I love the design overall but I do agree about the Waterfront view.... meh. I think corrugated "raw" metal or steel would look cool, but if this is black like Pumphouse and OZ, yuck. And you know some ugly Juliette railings will be slapped on those big windows.
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  #15  
Old Posted Oct 8, 2019, 4:21 PM
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Quote:
Originally Posted by wags_in_the_peg View Post
It is NOT an ice rink, it’s a ball hockey rink and when I played there 25 yrs ago it was really run down, recently returned with my kid and it 10x more run down. Nothing to save their bleeding heart
So sorry, it’s a ball hockey rink NOT an ice rink, wow how wrong of me. I. can’t. believe. I. was. so. far. off. the. fucking. mark. And yeah all those new people moving in wouldn’t want any sort of recreational components to their neighbourhood. You’re right, I’m just a bleeding heart Jew.
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Old Posted Oct 8, 2019, 4:25 PM
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^ The value of an old, worn out tin shed used for ball hockey must be very low... its days would have to be numbered no matter what. For what it's worth, that area got a pretty impressive recreational facility a few years ago that blows the Duncan Sportsplex clear out of the water in terms of facilities...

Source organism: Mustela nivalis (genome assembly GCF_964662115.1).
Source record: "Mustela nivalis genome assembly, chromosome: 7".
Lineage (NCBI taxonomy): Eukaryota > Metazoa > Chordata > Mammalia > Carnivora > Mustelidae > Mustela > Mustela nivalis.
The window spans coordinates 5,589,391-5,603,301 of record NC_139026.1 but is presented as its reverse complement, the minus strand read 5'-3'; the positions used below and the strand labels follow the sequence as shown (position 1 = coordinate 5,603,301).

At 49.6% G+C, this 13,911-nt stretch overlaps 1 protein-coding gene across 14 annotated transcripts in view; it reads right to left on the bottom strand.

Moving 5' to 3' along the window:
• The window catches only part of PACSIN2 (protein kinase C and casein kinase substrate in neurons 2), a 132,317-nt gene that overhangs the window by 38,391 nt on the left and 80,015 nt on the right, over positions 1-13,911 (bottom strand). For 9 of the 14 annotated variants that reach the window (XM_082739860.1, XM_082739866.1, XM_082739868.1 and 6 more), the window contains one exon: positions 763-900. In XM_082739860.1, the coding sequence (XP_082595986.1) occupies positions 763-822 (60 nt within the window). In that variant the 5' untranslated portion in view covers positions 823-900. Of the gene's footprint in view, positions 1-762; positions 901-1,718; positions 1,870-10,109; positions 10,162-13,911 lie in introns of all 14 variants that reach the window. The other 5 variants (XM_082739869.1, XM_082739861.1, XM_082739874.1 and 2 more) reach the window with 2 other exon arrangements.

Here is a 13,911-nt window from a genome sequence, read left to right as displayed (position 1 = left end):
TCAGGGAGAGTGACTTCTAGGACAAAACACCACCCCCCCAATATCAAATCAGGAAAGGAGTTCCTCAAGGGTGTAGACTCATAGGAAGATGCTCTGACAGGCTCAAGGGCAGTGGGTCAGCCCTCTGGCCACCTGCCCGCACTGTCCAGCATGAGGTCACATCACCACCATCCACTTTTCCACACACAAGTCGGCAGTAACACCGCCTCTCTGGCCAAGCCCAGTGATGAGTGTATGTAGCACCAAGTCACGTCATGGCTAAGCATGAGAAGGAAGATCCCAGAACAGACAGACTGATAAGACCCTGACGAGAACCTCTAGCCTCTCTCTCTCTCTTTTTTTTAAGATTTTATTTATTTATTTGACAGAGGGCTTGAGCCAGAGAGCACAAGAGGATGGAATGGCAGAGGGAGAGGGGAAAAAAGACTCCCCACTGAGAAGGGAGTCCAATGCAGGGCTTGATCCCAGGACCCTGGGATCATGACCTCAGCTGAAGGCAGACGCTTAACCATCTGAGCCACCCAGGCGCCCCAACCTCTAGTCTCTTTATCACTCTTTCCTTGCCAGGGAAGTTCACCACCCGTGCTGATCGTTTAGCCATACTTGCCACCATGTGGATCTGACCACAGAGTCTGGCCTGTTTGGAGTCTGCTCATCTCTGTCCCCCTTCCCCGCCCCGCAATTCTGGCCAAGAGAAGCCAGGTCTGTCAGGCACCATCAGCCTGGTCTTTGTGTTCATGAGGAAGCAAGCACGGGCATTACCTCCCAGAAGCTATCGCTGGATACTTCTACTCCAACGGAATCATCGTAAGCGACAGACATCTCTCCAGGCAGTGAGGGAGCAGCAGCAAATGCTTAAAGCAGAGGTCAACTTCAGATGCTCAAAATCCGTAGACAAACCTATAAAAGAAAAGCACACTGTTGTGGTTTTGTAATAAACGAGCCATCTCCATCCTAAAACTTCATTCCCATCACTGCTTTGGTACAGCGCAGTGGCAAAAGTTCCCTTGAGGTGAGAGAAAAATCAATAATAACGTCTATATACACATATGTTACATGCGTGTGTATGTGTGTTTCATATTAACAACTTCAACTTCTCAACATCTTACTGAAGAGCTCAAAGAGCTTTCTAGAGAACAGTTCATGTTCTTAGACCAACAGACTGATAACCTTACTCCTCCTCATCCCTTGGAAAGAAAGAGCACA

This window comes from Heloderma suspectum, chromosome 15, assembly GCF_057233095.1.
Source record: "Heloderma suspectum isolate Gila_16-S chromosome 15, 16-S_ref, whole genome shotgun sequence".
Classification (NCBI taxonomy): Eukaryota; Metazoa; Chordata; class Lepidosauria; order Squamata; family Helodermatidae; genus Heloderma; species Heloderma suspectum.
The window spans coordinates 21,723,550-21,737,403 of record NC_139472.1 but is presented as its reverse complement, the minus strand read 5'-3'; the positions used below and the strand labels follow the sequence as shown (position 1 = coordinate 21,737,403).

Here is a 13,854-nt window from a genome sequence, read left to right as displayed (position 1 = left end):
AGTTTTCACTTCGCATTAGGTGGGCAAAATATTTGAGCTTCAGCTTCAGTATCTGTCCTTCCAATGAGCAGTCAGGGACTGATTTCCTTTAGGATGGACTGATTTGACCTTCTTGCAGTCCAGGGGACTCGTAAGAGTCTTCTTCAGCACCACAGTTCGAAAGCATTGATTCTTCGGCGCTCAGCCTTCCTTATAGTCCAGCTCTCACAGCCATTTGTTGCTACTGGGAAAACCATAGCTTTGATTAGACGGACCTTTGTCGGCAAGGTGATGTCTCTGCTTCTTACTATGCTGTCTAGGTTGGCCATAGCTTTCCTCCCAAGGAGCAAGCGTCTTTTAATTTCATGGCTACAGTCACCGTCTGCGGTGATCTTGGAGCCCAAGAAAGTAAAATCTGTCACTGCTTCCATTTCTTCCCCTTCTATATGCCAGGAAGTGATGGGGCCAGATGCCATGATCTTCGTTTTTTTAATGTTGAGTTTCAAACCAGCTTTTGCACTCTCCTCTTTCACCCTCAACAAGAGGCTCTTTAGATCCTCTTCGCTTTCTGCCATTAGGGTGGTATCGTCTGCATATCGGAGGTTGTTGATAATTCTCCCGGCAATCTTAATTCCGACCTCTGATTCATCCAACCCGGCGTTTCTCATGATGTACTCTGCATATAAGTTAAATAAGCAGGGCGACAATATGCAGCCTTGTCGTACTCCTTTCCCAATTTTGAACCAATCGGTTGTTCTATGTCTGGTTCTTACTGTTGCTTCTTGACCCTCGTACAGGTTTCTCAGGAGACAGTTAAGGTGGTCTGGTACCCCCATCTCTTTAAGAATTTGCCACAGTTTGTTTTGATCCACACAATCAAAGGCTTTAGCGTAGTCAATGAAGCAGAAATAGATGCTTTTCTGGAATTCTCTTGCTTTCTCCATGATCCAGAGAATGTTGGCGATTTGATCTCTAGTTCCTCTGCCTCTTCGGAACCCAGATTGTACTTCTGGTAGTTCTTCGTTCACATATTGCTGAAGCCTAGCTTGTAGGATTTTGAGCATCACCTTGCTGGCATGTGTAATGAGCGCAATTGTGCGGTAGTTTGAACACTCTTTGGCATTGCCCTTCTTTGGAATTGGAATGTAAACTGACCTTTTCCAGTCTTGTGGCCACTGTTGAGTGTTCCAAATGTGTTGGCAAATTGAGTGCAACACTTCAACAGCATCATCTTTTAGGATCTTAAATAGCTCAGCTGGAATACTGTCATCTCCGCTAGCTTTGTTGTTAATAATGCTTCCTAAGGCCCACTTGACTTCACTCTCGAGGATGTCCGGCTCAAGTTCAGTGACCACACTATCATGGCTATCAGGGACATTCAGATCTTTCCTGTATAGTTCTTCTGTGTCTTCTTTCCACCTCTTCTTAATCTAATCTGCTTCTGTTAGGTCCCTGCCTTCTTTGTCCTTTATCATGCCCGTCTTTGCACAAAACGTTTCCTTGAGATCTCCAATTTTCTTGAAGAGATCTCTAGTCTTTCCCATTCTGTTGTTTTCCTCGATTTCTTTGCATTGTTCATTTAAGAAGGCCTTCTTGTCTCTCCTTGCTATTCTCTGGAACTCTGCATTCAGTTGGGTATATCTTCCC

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Old Posted Oct 8, 2019, 4:30 PM
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Quote:
Originally Posted by esquire View Post
^ The value of an old, worn out tin shed used for ball hockey must be very low... its days would have to be numbered no matter what. For what it's worth, that area got a pretty impressive recreational facility a few years ago that blows the Duncan Sportsplex clear out of the water in terms of facilities...
Not to mention the monstrous GoodLife about to open at Portage and Main. Or the numerous other gyms and wellness facilities downtown.

----

I'm curious about the "rules" for building finishes here. How come 546 is allowed to put up pretty heinous black corrugated metal wherever they please, but when that building on Maryland used white corrugated metal the city made them tear it down and put up something nicer? Was it because it wasn't designed by starchitects? Don't get me wrong, I'm happy the city did that on Maryland, but I just think we should be putting some limits on the use of barn siding in the city. Those guidelines from Minneapolis would be nice for our character areas.
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Old Posted Oct 8, 2019, 4:32 PM
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This devolved pretty quick.. I'm not too keen on the corrugated looking siding. hopefully it's just a render thing.

Duncan is a dump. Sport for Life centre as a replacement seems like a good option.
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  #19  
Old Posted Oct 8, 2019, 4:50 PM
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Very exciting. What a change the area has taken from years ago when speed boat races were being done at the Alexander docks. There was nothing there, fast forward to now, all I can say is amazing.
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  #20  
Old Posted Oct 8, 2019, 5:26 PM
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Super excited.

Quote:
Originally Posted by trueviking View Post
Amazing. Can’t wait.

$100 million for 300 units seems pretty high.
It's not, definitely on par these days.